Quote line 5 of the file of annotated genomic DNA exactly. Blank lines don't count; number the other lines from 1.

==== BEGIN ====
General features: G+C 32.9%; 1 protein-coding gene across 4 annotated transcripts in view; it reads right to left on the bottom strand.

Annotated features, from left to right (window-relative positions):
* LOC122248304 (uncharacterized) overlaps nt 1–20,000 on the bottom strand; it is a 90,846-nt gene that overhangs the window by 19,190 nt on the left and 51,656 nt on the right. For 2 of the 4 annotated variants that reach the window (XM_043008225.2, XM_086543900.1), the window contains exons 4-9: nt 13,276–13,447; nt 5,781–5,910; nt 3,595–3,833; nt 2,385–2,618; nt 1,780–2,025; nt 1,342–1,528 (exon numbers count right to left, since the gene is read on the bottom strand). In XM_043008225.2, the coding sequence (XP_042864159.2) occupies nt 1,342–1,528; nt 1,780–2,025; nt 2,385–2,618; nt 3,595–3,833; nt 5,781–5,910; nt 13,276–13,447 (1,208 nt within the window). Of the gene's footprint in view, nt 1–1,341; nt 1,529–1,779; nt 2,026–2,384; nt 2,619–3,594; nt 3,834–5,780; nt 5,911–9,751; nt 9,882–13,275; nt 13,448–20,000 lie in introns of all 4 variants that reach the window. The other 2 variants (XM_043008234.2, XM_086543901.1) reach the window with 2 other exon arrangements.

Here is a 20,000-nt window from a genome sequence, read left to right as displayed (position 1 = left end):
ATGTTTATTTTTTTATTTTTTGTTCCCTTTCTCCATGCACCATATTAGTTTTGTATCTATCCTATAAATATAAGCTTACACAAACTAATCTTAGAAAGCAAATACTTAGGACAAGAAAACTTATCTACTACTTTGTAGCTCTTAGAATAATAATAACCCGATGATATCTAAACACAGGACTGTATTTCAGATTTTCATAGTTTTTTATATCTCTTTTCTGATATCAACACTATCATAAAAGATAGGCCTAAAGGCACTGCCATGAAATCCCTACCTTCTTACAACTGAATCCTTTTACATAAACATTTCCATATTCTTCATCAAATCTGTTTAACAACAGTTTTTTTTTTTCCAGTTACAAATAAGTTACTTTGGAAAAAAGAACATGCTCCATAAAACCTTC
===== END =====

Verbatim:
ATGTTTATTTTTTTATTTTTTGTTCCCTTTCTCCATGCACCATATTAGTTTTGTATCTATCCTATAAATATAAGCTTACACAAACTAATCTTAGAAAGCAAATACTTAGGACAAGAAAACTTATCTACTACTTTGTAGCTCTTAGAATAATAATAACCCGATGATATCTAAACACAGGACTGTATTTCAGATTTTCATAGTTTTTTATATCTCTTTTCTGATATCAACACTATCATAAAAGATAGGCCTAAAGGCACTGCCATGAAATCCCTACCTTCTTACAACTGAATCCTTTTACATAAACATTTCCATATTCTTCATCAAATCTGTTTAACAACAGTTTTTTTTTTTCCAGTTACAAATAAGTTACTTTGGAAAAAAGAACATGCTCCATAAAACCTTC